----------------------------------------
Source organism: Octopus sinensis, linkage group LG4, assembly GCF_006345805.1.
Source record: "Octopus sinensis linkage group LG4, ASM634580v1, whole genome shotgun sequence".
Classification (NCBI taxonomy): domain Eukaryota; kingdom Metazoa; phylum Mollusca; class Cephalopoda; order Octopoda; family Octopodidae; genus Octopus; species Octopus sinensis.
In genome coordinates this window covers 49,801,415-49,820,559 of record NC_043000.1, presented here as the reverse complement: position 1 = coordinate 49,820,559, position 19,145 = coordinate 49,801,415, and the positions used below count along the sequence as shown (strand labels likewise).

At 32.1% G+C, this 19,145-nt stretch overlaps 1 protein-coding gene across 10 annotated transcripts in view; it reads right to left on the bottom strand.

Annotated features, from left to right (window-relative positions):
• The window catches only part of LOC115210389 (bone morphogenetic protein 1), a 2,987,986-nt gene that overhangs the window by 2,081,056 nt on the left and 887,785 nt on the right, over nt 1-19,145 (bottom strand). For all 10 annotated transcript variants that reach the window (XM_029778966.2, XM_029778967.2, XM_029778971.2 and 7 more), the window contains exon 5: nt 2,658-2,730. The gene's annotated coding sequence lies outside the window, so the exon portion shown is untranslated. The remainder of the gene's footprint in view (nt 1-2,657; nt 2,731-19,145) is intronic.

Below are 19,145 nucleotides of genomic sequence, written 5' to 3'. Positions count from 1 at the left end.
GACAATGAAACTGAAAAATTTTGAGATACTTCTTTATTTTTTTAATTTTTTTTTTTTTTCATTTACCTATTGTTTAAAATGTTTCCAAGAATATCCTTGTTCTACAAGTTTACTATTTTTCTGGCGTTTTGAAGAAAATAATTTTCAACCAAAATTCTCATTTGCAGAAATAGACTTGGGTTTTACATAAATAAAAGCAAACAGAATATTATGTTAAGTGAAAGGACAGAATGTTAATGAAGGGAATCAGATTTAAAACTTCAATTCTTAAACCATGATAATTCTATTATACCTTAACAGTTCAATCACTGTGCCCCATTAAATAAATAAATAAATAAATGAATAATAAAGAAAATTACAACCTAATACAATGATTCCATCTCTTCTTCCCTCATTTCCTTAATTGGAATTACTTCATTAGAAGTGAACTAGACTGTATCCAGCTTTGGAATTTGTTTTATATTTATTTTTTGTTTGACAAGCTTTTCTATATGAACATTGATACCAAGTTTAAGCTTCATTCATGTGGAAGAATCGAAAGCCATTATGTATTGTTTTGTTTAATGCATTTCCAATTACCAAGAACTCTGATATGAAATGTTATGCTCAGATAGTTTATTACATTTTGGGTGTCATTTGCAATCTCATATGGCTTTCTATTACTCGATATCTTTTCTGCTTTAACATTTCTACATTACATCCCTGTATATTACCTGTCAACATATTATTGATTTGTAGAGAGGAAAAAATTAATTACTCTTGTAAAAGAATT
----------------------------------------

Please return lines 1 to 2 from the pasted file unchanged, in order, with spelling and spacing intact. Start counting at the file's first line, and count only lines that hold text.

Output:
Source organism: Octopus sinensis, linkage group LG4, assembly GCF_006345805.1.
Source record: "Octopus sinensis linkage group LG4, ASM634580v1, whole genome shotgun sequence".